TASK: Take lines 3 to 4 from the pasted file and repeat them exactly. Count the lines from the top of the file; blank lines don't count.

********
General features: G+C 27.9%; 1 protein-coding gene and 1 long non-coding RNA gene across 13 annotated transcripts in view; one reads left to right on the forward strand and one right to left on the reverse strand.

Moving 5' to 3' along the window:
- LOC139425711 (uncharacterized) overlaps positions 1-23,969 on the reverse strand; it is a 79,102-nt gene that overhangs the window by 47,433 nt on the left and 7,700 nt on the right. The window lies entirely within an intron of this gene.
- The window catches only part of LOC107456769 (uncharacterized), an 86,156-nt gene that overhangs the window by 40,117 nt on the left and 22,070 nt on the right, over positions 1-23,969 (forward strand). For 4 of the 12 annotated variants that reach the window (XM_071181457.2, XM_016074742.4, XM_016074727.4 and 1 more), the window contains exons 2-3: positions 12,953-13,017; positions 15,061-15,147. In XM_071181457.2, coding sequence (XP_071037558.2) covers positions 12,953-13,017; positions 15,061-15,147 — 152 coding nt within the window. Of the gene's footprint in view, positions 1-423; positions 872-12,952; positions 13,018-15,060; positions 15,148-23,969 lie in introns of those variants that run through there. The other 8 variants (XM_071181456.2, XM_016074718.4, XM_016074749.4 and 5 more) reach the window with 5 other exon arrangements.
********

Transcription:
- LOC139425711 (uncharacterized) overlaps positions 1-23,969 on the reverse strand; it is a 79,102-nt gene that overhangs the window by 47,433 nt on the left and 7,700 nt on the right. The window lies entirely within an intron of this gene.
- The window catches only part of LOC107456769 (uncharacterized), an 86,156-nt gene that overhangs the window by 40,117 nt on the left and 22,070 nt on the right, over positions 1-23,969 (forward strand). For 4 of the 12 annotated variants that reach the window (XM_071181457.2, XM_016074742.4, XM_016074727.4 and 1 more), the window contains exons 2-3: positions 12,953-13,017; positions 15,061-15,147. In XM_071181457.2, coding sequence (XP_071037558.2) covers positions 12,953-13,017; positions 15,061-15,147 — 152 coding nt within the window. Of the gene's footprint in view, positions 1-423; positions 872-12,952; positions 13,018-15,060; positions 15,148-23,969 lie in introns of those variants that run through there. The other 8 variants (XM_071181456.2, XM_016074718.4, XM_016074749.4 and 5 more) reach the window with 5 other exon arrangements.